The background must be normal, with the presence of normal sleep architecture.
CAUTION Sustained focal slowing without centrotemporal spikes or diffuse slowing consider other epilepsy syndromes.
High amplitude centrotemporal spikes or sharp-and-slow wave complexes that activate in drowsiness and sleep are mandatory. These may be unilateral or bilateral and are usually frequent. There may be focal spikes seen outside the centrotemporal region (midline, parietal, frontal, occipital). The centrotemporal spike has a typical morphology with maximum negativity in centrotemporal electrodes (C3/C4 and T3/T4) and maximum positivity frontally.
Example of centrotemporal spikes, bipolar montage.
Example of centrotemporal spikes, referential montage.
CAUTION If continuous spike-and-wave in slow sleep review for a history of progressive language or cognitive impairment (Landau-Kleffner syndrome or epileptic encephalopathy with continuous spike-and-wave during sleep)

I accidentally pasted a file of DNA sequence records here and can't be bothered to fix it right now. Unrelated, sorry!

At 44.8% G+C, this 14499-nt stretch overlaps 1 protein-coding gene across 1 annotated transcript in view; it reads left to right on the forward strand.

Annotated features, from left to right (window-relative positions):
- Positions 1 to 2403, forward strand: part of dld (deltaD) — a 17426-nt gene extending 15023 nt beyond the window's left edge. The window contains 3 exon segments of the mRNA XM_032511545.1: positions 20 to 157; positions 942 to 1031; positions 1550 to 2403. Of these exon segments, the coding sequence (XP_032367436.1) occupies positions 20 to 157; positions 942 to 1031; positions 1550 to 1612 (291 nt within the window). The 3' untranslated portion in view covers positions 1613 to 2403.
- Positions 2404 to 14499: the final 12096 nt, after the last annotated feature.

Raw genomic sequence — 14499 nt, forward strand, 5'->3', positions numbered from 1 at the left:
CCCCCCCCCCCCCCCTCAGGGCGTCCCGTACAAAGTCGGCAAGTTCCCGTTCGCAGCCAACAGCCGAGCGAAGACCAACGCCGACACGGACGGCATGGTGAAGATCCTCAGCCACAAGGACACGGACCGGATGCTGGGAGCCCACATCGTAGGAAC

It is mandatory that there must be marked increase in frequency of epileptiform activity in drowsiness and sleep, when spikes or spike-and-slow waves often also have a wilder field and may be bilaterally synchronous. There may be a photoparoxysmal response after 10 years of age. In 10-20% of children, centrotemporal spikes or spike-and-slow wave may be activated by sensory stimulation of the fingers or toes.
Example of EEG in the awake state.
Example of EEG in same patient, showing activation in sleep.
Seizures are infrequent, so it is rare to obtain an ictal recording and there are few published reports of these in the literature. Seizures may be accompanied by a brief decrease in amplitude of the background EEG, followed by diffuse sharp wave discharges of increasing amplitude, predominantly in one centrotemporal region, followed by high amplitude slowing and then a return to the usual interictal EEG. Ictal rhythms may include bilaterally synchronous (as opposed to generalized) spike-and-wave in seizures that evolve to a focal to bilateral tonic-clonic seizure.